I hung up and immediately the phone rang, even before I could take my hand off the receiver. I answered and it was Allan Nation. ... He and his wife, Carolyn, had just returned from a fact-finding trip to Europe, with a heavy emphasis on range poultry in France. Without any prompting from me, he started the conversation with, "Hey, guess what? In France, you can't sell a washed egg. If it has to be washed, it must go into a pasteurized product in liquid form. Only unwashed eggs are legal to sell as shell eggs."
More about eggs in Europe:
I was showing my eggs to a chef once and he wanted to buy them right away. To be perfectly transparent, I warned him that in the winter they wouldn't be as deeply orange as they are in the green grass season. ... He immediately cut in. "Oh, that's no problem. In chef's school in Switzerland we had recipes for March eggs, recipes for June eggs, and other recipes for October eggs in order to accentuate the nuances of that particular season's eggs."
Of animals, people, and politics. One reason I like Salatin is his rejection of the political boundary lines that are hardening like arteries in our society and constricting the healthy flow of ideas: Republicans and Democrats are both helpful—and hurtful—to his cause. His views land him squarely on both the Left and the Right.
When the only interaction between people and animals is in a pet situation, it jaundices the historical and natural relationship between the two.
Amazingly, the [animal rights activists who object to] abortions in the third-trimester of a bovine pregnancy tend to support that action in humans. ...
... It's as inconsistent as the pro-lifers eating disrespected, factory farmed meat out of Costco ... The people who should be most concerned about respecting and honoring animals are the members of the religious right. Instead these folks defend the right to abuse animals, to disrespect their chickeness and pigness. And they even applaud their own ability to find the cheapest food. I wonder if they think the best church comes from hiring the cheapest pastor.
What good is the freedom to worship, the right to keep and bear arms, and the freedom of the press if we don't have the freedom to choose what to feed our bodies so we can go sing, shoot, and speak? The only reason the founding fathers did not grant the freedom to choose our food was because it was such a basic, fundamental personal right that they could not conceive that special protection would be needed. Granting citizens the right to choose their food would have been similar to granting them the right to see the sun rise, or to breathe.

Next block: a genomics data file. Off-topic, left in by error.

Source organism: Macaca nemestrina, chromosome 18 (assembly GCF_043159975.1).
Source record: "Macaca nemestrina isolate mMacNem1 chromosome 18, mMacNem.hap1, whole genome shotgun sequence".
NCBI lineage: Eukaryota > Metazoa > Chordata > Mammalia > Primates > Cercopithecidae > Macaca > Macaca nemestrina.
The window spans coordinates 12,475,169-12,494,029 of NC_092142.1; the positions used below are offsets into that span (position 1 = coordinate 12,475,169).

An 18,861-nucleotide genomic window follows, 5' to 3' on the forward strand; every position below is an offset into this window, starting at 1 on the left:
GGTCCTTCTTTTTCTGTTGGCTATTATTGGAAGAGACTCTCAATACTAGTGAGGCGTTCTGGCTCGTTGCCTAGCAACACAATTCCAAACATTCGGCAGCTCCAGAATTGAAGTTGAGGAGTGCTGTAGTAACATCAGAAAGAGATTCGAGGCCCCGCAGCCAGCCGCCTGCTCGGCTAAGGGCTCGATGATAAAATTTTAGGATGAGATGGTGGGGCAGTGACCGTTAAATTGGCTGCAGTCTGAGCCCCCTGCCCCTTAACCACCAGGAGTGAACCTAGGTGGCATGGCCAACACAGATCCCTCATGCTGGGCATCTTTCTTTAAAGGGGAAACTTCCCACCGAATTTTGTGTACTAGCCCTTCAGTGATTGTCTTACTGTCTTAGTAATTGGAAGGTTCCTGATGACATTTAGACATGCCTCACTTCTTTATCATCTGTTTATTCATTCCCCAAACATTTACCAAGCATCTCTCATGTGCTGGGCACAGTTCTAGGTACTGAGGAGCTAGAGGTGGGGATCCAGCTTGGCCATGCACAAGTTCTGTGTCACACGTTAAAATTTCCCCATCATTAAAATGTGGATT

We believe that our pluralistic society is stronger for allowing home schooling and private schooling alongside public schooling. Our culture is stronger by letting people buy different kinds of cars or none at all; have health insurance or none at all; build a house or none at all. The freedom to opt out of the mainstream paradigm is the cornerstone that preserves the minority view, differentiating between top-down societies and bottom-up societies. Our opponents favor coercing consumers to buy only government-approved food, thereby denying opt-out freedoms.
[Modern society thinks] we can save things from the top down ... but ... the only safety comes in our communities, our homes, our families, from the bottom up. And these institutions must be free to experiment, to innovate. I confess that I do not hold optimism for our culture as a whole. Indeed, we are destroying agrarianism and seeing the same political graft and moral debauchery that brought the Roman culture to ruins. I am, however, optimistic about the power of one. The strength of you and me and others, touching our spheres of influence, taking individual responsibility.
And finally, this is a minor side story, but I love it:
I have a friend who at 13 decided he wanted to cut firewood for a living. His family had an old 1965 International loadstar dump truck with a two-speed rear axle. A little big for his age, he began cutting firewood—yes, with a chain saw. He could drive that truck as well as any adult, and delivered a load to a customer in Waynesboro about 15 miles away.
A neighbor saw the load being dumped and walked over to ask for one himself. The boy said he'd be there the following Saturday with the load. He cut the wood after school and in a week had another dump truck load. He arrived at the man's house on schedule. The customer was dubious about the boy's ability to back the truck around a crooked driveway, swing set, picnic area, and dump it onto a concrete pad in the corner of the back yard.
The boy assured the customer that it was no problem and proceeded to back the truck expertly right up to the pad. He dumped the load and pulled out. What I didn't tell you was that this man happened to be a city policeman, and this week happened to be in uniform because he was getting ready to go to work. When he got ready to pay the boy, he asked him: "Son, how old are you?"
My friend, who confesses that his heart skipped a beat when he pulled in and realized he was delivering wood to a policeman's house, just looked down from the cab and confidently but with a mischievous grin responded, "How old do you want me to be?"
Taken aback, the policeman asked him, "Do you have a license?"
To which the 13-year-old replied, "I have a couple, but I'm not sure I have the one you're interested in."
Completely enthralled by the whimsical youngster, the policeman said, "Listen son, I'll follow you to the edge of the city limits. And please, please don't drive that truck back into this city."
Two weeks later, the boy had another load to deliver to Waynesboro. As luck would have it, when he entered the city, there on routine traffic patrol was his firewood customer friend. They locked eyes, and the policeman just shook his head, took off his hat, and covered his eyes. Now there is a true public servant. That boy could drive that truck as expertly as any adult. Ho could anyone deny this self-motivated, bright-eyed and bushy-tailed boy his firewood business? To be honest with you, I wouldn't let my 13-year-old do this. And it probably wasn't the wisest thing to do.
But for crying out loud, must we criminalize everything we don't think is wise?